The role of circadian rhythm in the regulation of cellular protein profiles in the brain

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BEKER M. Ç., Kiliç E.

Turkish Journal of Medical Sciences, vol.51, no.5, pp.2705-2715, 2021 (SCI-Expanded) identifier identifier identifier

  • Publication Type: Article / Article
  • Volume: 51 Issue: 5
  • Publication Date: 2021
  • Doi Number: 10.3906/sag-2010-336
  • Journal Name: Turkish Journal of Medical Sciences
  • Journal Indexes: Science Citation Index Expanded (SCI-EXPANDED), Scopus, Academic Search Premier, CAB Abstracts, EMBASE, MEDLINE, Veterinary Science Database, TR DİZİN (ULAKBİM)
  • Page Numbers: pp.2705-2715
  • Keywords: Circadian rhythm, lc-ms, ms, PDE10A, proteomics, zeitgeber time
  • Istanbul Medipol University Affiliated: Yes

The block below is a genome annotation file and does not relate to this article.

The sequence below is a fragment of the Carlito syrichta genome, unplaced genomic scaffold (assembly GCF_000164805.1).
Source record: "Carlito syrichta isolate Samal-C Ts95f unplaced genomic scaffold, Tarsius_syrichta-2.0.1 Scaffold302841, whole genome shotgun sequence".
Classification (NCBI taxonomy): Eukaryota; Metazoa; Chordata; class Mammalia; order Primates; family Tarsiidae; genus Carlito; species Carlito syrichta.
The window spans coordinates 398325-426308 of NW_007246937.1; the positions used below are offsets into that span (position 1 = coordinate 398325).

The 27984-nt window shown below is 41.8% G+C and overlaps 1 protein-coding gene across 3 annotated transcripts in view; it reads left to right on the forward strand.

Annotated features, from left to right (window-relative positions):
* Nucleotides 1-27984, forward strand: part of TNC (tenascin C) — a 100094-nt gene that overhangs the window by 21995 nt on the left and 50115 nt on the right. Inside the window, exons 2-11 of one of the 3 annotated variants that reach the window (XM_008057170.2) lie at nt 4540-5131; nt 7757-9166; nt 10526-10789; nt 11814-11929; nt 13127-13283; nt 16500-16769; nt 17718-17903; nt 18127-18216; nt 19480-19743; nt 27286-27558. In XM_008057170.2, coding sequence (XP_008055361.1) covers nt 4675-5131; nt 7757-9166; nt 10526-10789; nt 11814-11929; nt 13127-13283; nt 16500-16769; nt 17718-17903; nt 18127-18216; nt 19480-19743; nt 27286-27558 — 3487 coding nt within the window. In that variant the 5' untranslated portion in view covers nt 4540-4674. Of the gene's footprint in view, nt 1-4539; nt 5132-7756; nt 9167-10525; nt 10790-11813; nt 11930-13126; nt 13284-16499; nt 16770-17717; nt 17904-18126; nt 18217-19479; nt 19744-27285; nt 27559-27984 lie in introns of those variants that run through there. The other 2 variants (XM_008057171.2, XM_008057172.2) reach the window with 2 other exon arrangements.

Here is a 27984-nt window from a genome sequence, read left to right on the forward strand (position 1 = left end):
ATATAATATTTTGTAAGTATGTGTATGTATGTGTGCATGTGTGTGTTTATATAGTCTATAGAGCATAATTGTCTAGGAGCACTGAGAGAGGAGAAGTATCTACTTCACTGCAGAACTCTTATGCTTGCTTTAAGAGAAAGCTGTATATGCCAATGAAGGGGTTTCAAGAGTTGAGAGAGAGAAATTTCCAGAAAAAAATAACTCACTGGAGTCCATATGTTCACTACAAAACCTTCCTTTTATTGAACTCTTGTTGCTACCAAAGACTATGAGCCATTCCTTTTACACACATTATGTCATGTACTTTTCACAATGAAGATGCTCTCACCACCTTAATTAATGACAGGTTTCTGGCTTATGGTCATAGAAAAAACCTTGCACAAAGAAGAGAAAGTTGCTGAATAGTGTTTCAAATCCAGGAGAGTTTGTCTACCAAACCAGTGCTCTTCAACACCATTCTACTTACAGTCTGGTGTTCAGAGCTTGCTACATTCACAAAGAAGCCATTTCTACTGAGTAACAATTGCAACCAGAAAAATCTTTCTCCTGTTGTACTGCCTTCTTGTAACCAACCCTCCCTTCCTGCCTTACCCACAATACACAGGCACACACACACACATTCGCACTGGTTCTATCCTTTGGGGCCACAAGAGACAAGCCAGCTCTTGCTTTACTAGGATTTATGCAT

Background/aim: Circadian rhythm plays a significant role in the regulation of almost all kinds of physiological processes. In addition, it may also have a direct or indirect effect on the neurodegenerative processes, including Alzheimer’s disease, Parkinson’s disease, and ischemic stroke. Therefore, the identification of circadian rhythm-related proteins is crucial to be able to understand the molecular mechanism of the circadian rhythm and to define new therapeutic target for the treatment of degenerative disorders. Materials and methods: To identify the light and dark regulated proteins, 8–12 weeks, male Balb/C mice were used at two different time points (morning (Zeitgeber time-0 (ZT0)) and midnight (ZT18)) under physiological conditions. Therefore, brain tissues were analyzed via liquid chromatography tandem mass spectrometry. Results: A total of 1621 different proteins were identified between ZT0 and ZT18 mice. Among these proteins, 23 proteins were differentially expressed (p < 0.05 and fold change 1.4) in ZT18 mice, 11 upregulated (AKAP10, ALDOC, BLK, NCALD, NFL, PDE10A, PICAL, PSMB6, RL10, SH3L3, and SYNJ1), and 12 downregulated (AT2A2, AT2B1, CPNE5, KAP3, MAON, NPM, PI51C, PPR1B, SAM50, TOM70, TY3H, and VAPA) as compared with ZT0 mice. Conclusion: Taken together, here we identified circadian rhythm-related proteins, and our further analysis revealed that these proteins play significant roles in molecular function, membrane trafficking, biogenesis, cellular process, metabolic process, and neurodegenerative disorders such as Parkinson’s disease.